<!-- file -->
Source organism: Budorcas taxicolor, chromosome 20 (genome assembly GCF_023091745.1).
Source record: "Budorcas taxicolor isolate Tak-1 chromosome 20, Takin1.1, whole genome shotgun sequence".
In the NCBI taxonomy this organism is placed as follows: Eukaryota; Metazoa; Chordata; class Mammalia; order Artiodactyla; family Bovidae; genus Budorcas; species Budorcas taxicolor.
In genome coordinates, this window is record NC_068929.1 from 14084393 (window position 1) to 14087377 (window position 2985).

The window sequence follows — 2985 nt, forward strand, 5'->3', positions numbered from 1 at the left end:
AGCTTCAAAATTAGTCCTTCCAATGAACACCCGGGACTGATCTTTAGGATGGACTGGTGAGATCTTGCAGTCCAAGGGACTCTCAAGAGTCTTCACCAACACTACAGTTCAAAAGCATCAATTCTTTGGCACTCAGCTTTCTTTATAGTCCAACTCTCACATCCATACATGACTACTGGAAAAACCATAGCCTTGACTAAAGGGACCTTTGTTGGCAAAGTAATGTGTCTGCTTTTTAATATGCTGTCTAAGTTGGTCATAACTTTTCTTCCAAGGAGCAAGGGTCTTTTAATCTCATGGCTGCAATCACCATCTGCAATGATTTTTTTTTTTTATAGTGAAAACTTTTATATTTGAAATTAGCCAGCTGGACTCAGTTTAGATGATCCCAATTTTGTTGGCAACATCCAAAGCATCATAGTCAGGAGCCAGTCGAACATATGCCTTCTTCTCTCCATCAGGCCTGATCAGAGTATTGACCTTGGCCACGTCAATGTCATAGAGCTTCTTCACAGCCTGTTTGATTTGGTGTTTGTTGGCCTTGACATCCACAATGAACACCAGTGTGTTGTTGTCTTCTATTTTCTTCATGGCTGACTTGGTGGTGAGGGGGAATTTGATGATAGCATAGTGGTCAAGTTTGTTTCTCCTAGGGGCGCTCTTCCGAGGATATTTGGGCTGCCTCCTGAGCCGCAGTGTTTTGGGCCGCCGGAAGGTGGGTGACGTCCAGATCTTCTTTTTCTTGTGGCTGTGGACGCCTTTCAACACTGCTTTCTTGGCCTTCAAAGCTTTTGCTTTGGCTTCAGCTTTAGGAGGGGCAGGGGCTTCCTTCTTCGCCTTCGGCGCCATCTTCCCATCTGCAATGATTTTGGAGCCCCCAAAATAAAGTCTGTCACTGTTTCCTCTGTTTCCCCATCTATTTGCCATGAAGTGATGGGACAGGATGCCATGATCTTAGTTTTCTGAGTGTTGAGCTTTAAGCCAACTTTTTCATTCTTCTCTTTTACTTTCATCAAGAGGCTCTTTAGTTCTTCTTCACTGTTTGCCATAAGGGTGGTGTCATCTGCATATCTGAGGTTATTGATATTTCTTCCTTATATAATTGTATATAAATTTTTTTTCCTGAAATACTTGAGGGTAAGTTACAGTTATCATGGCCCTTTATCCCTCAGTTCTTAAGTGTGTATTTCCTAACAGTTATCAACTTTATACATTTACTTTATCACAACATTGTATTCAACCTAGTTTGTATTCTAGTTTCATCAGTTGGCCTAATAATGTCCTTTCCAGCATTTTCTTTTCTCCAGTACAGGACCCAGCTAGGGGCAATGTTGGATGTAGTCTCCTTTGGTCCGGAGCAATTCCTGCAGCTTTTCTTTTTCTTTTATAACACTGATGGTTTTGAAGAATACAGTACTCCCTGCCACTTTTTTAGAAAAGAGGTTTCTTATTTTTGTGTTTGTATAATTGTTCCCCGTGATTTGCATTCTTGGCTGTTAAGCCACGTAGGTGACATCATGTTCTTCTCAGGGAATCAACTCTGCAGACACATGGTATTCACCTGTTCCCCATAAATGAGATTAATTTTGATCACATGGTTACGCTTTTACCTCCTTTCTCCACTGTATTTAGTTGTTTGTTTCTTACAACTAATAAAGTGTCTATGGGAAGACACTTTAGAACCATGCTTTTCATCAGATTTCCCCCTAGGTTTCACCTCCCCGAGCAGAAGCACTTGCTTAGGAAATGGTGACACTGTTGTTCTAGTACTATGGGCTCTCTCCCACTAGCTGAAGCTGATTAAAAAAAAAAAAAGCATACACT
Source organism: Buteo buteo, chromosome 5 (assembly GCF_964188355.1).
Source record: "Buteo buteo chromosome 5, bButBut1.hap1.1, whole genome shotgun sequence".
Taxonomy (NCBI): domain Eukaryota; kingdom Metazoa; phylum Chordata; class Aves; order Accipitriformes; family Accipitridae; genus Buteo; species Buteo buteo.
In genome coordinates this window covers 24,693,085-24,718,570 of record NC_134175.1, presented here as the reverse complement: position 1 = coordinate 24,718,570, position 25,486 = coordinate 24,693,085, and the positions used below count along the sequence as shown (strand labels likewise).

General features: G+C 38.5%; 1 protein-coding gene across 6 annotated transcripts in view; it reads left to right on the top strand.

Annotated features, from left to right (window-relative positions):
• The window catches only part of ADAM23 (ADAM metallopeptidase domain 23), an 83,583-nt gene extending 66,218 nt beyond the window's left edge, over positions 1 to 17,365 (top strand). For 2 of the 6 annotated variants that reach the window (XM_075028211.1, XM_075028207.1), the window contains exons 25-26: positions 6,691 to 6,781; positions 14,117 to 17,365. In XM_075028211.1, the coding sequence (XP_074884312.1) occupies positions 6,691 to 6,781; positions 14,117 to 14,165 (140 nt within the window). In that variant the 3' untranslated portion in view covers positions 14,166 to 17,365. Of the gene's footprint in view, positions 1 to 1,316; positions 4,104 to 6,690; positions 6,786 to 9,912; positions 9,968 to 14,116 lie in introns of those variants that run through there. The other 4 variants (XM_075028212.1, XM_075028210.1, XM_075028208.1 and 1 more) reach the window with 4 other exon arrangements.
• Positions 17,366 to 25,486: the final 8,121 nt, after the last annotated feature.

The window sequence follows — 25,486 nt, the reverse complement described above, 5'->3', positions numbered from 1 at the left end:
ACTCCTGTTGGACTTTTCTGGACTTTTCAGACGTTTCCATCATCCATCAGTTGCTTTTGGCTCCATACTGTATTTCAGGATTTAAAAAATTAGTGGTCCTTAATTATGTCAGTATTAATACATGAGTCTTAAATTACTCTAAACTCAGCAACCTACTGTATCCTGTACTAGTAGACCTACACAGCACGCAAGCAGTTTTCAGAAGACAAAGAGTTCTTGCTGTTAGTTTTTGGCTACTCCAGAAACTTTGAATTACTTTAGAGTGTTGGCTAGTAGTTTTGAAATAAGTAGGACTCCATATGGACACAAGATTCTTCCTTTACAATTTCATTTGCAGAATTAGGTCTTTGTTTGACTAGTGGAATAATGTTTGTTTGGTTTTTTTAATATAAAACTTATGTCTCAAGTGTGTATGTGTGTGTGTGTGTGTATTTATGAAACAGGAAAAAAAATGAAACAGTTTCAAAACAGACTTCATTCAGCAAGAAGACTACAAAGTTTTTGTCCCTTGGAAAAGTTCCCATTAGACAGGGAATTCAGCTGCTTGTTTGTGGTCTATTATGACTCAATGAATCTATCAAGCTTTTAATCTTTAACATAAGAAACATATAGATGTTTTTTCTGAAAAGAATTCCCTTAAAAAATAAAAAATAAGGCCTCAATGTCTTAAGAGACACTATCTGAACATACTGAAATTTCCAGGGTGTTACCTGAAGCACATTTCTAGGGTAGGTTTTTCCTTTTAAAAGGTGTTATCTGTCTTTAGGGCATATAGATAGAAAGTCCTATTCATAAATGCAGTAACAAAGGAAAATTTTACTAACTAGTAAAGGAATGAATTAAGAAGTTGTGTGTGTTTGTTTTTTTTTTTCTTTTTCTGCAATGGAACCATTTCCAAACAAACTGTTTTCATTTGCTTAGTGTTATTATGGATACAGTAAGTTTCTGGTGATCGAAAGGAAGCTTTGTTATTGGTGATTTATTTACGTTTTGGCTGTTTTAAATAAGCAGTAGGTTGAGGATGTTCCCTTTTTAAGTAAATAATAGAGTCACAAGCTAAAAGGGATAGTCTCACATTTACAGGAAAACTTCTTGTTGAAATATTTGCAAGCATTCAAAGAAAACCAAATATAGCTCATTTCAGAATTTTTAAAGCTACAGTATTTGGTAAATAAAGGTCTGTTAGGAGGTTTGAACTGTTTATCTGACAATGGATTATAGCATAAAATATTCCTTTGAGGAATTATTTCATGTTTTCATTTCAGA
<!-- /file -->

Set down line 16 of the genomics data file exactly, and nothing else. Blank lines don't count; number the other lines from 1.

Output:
ACTCCTGTTGGACTTTTCTGGACTTTTCAGACGTTTCCATCATCCATCAGTTGCTTTTGGCTCCATACTGTATTTCAGGATTTAAAAAATTAGTGGTCCTTAATTATGTCAGTATTAATACATGAGTCTTAAATTACTCTAAACTCAGCAACCTACTGTATCCTGTACTAGTAGACCTACACAGCACGCAAGCAGTTTTCAGAAGACAAAGAGTTCTTGCTGTTAGTTTTTGGCTACTCCAGAAACTTTGAATTACTTTAGAGTGTTGGCTAGTAGTTTTGAAATAAGTAGGACTCCATATGGACACAAGATTCTTCCTTTACAATTTCATTTGCAGAATTAGGTCTTTGTTTGACTAGTGGAATAATGTTTGTTTGGTTTTTTTAATATAAAACTTATGTCTCAAGTGTGTATGTGTGTGTGTGTGTGTATTTATGAAACAGGAAAAAAAATGAAACAGTTTCAAAACAGACTTCATTCAGCAAGAAGACTACAAAGTTTTTGTCCCTTGGAAAAGTTCCCATTAGACAGGGAATTCAGCTGCTTGTTTGTGGTCTATTATGACTCAATGAATCTATCAAGCTTTTAATCTTTAACATAAGAAACATATAGATGTTTTTTCTGAAAAGAATTCCCTTAAAAAATAAAAAATAAGGCCTCAATGTCTTAAGAGACACTATCTGAACATACTGAAATTTCCAGGGTGTTACCTGAAGCACATTTCTAGGGTAGGTTTTTCCTTTTAAAAGGTGTTATCTGTCTTTAGGGCATATAGATAGAAAGTCCTATTCATAAATGCAGTAACAAAGGAAAATTTTACTAACTAGTAAAGGAATGAATTAAGAAGTTGTGTGTGTTTGTTTTTTTTTTTCTTTTTCTGCAATGGAACCATTTCCAAACAAACTGTTTTCATTTGCTTAGTGTTATTATGGATACAGTAAGTTTCTGGTGATCGAAAGGAAGCTTTGTTATTGGTGATTTATTTACGTTTTGGCTGTTTTAAATAAGCAGTAGGTTGAGGATGTTCCCTTTTTAAGTAAATAATAGAGTCACAAGCTAAAAGGGATAGTCTCACATTTACAGGAAAACTTCTTGTTGAAATATTTGCAAGCATTCAAAGAAAACCAAATATAGCTCATTTCAGAATTTTTAAAGCTACAGTATTTGGTAAATAAAGGTCTGTTAGGAGGTTTGAACTGTTTATCTGACAATGGATTATAGCATAAAATATTCCTTTGAGGAATTATTTCATGTTTTCATTTCAGA